Ask the Aquarium – Banded Coral Shrimp


PINE KNOLL SHORES, NC Oct. 2, 2015

Q. We were using dip nets over a rocky area close to shore and caught what looked like a shrimp, but it didn’t look like any shrimp we’d ever seen before. It had white and red stripes and was much smaller than regular shrimp. We threw it back. Any idea what it was?

A. There are many kinds of shrimp and your description fits a banded coral shrimp, a type of cleaner shrimp.

BandedCoralShrimp 5x5 300 J. Rudolph

Some marine creatures, like this banded coral shrimp, are considered “cleaners” because they supplement their diets by cleaning parasites from other animals.

This candy-colored crustacean lives in reef and rocky areas. It uses its small claws to remove parasites from fishes that come to these areas to feed, rest, or sometimes specifically to get cleaned of irritating, parasitic hitchhikers. Such areas are sometimes referred to as “cleaning stations.” The little banded shrimp will also clean damaged tissue around injuries.

The coral shrimp’s colorful white body and red-striped claws, which are sometimes bordered in purple, earned it names such as banded boxer, barber pole and bandanna prawn. It has two pair of long, white hair-like antennae and walking legs, and some parts of its body are translucent. One pair of legs has larger claws that break off easily but can be regenerated.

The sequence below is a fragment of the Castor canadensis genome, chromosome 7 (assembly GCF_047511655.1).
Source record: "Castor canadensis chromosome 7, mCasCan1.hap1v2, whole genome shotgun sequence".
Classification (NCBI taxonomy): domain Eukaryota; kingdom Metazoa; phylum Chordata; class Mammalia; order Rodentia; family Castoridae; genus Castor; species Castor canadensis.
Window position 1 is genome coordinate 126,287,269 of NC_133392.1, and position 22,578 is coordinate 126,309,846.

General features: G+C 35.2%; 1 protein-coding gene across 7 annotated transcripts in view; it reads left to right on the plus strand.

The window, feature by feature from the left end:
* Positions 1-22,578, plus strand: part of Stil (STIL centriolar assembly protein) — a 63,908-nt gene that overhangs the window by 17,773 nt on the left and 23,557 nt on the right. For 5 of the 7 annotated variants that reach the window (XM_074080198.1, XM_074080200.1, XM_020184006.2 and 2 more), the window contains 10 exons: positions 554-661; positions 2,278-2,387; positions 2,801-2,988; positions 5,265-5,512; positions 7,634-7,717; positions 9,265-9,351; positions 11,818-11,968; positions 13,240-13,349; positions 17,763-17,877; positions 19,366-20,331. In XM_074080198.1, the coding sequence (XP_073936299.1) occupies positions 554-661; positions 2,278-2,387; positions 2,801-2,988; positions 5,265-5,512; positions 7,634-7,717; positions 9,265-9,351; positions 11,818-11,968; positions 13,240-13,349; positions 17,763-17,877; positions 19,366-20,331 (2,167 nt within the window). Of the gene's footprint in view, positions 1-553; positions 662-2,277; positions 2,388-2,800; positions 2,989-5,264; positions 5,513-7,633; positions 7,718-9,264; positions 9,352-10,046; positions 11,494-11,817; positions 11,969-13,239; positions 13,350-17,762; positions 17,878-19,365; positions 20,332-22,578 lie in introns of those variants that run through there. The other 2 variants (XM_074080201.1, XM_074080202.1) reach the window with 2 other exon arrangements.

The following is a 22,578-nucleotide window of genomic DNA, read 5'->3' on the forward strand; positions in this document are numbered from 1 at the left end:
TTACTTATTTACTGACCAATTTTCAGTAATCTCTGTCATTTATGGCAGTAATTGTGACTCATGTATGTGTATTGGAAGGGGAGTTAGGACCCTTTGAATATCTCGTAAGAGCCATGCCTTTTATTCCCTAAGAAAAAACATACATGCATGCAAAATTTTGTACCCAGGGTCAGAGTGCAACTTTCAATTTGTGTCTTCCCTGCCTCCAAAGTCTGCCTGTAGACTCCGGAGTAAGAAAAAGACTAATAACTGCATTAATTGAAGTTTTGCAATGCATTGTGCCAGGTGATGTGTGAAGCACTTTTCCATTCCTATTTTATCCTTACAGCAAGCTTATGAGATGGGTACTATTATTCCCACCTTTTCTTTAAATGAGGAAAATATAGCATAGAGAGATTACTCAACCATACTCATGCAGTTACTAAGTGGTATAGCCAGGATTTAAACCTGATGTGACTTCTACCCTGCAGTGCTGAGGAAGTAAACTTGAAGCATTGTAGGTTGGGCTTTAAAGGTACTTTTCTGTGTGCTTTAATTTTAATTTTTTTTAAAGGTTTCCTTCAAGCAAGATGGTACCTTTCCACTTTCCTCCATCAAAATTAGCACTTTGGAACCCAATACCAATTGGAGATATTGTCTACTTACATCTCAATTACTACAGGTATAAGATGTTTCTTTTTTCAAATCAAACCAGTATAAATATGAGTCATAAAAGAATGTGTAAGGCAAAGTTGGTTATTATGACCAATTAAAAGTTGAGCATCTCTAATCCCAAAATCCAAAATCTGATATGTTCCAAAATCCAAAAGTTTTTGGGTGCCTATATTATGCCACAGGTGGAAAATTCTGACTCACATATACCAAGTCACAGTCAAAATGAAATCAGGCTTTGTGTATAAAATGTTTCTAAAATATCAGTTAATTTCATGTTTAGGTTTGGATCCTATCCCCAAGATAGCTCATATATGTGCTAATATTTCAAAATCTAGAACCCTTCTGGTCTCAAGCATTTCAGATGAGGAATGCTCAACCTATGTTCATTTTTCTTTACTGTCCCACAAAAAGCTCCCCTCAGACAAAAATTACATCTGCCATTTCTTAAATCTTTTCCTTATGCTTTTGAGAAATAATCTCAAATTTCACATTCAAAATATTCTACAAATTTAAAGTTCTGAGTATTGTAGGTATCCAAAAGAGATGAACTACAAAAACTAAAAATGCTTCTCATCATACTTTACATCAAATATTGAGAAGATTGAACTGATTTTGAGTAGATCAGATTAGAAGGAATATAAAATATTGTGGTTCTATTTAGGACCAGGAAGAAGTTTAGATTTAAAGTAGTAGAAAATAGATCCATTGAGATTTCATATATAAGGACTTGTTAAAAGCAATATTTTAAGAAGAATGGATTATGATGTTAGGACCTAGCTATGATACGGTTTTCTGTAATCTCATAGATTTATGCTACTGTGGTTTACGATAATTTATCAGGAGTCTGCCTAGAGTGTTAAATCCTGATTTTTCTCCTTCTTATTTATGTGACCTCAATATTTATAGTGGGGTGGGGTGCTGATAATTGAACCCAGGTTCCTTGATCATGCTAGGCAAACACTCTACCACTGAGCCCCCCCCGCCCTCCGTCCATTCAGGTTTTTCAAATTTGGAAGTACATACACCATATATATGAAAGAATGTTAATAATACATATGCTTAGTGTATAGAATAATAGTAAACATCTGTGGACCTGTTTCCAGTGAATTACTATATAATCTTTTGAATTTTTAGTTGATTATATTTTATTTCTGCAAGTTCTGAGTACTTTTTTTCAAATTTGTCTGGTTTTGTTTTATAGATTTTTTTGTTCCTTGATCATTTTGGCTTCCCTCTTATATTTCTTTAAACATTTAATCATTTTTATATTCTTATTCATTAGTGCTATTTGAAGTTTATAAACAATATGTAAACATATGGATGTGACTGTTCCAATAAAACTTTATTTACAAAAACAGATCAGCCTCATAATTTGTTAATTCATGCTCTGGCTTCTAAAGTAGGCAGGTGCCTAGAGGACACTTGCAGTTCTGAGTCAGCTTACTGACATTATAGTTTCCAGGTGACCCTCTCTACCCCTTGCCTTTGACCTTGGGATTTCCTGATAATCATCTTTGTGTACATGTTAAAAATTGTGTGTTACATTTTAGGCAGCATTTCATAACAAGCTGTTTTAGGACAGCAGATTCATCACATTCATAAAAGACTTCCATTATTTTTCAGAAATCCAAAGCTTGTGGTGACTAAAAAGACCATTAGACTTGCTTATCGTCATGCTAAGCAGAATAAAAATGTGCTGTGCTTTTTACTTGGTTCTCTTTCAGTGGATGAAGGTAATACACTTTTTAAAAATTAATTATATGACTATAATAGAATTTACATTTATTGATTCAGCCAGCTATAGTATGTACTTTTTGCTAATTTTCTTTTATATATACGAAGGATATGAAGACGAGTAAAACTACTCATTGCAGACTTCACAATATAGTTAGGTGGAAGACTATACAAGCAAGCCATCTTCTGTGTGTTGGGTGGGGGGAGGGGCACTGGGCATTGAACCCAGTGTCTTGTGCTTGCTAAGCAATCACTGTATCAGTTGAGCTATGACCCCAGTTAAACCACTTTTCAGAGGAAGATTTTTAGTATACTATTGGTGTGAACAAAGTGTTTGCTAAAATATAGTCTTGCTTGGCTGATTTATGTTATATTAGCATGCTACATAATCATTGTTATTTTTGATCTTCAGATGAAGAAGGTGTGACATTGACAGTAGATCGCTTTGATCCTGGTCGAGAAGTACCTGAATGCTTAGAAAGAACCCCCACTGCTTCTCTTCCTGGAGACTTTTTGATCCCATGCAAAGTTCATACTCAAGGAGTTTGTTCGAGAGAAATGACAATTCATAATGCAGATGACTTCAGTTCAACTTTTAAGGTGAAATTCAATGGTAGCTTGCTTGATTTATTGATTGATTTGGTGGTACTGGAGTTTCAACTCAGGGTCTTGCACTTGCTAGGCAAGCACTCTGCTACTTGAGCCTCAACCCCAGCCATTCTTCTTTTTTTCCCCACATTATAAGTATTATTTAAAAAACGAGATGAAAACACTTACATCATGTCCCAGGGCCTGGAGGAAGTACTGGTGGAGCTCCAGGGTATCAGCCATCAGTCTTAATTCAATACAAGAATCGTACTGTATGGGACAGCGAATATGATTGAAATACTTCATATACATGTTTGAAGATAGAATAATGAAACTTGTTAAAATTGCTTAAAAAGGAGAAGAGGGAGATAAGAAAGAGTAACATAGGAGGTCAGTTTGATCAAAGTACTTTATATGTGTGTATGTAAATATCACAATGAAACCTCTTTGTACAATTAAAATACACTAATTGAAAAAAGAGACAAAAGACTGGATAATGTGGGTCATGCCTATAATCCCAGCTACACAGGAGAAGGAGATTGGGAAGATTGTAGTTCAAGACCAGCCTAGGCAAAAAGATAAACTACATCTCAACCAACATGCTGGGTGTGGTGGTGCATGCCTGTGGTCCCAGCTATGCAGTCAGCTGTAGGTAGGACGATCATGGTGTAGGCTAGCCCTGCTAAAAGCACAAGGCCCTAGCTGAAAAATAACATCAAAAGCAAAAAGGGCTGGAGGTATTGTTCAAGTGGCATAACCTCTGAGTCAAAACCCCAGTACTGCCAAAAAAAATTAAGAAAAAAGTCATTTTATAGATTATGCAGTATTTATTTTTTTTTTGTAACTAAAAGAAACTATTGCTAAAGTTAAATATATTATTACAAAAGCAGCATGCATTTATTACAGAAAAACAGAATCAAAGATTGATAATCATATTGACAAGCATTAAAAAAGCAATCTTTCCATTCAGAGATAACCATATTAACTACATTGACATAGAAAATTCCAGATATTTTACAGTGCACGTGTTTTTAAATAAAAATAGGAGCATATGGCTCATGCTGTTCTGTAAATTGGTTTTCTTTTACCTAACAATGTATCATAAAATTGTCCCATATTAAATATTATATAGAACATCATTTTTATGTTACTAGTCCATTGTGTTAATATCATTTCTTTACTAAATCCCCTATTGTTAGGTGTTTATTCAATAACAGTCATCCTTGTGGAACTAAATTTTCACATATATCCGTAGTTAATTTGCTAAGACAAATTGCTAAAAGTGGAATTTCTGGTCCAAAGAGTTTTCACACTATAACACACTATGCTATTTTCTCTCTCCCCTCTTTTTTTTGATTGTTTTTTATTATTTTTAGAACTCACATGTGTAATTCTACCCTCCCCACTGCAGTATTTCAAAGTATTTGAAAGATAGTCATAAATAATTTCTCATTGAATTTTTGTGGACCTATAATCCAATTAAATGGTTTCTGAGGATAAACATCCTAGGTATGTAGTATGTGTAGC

Compared to commercial shrimp, which can measure 6, 8 or even as much as 11 inches in length, the banded coral shrimp is much smaller – usually 2-5 inches long depending on species. It prefers warm waters and can be found at depths of 3 to 130 feet.

Discover more fascinating facts about North Carolina’s aquatic environments and inhabitants by visiting the aquariums on Roanoke Island, at Fort Fisher and at Pine Knoll Shores, or Jennette’s Pier in Nags Head.

Information provided by the North Carolina Aquarium at Pine Knoll Shores. The state operates three public aquariums; one in Pine Knoll Shores, another at Fort Fisher and a third on Roanoke Island, as well as Jennette’s Pier in Nags Head. The facilities are administered by the North Carolina Department of Environment and Natural Resources and are designed to inspire appreciation and conservation of North Carolina’s aquatic environments. For more information, log onto ncaquariums.com, or call 800-832-FISH.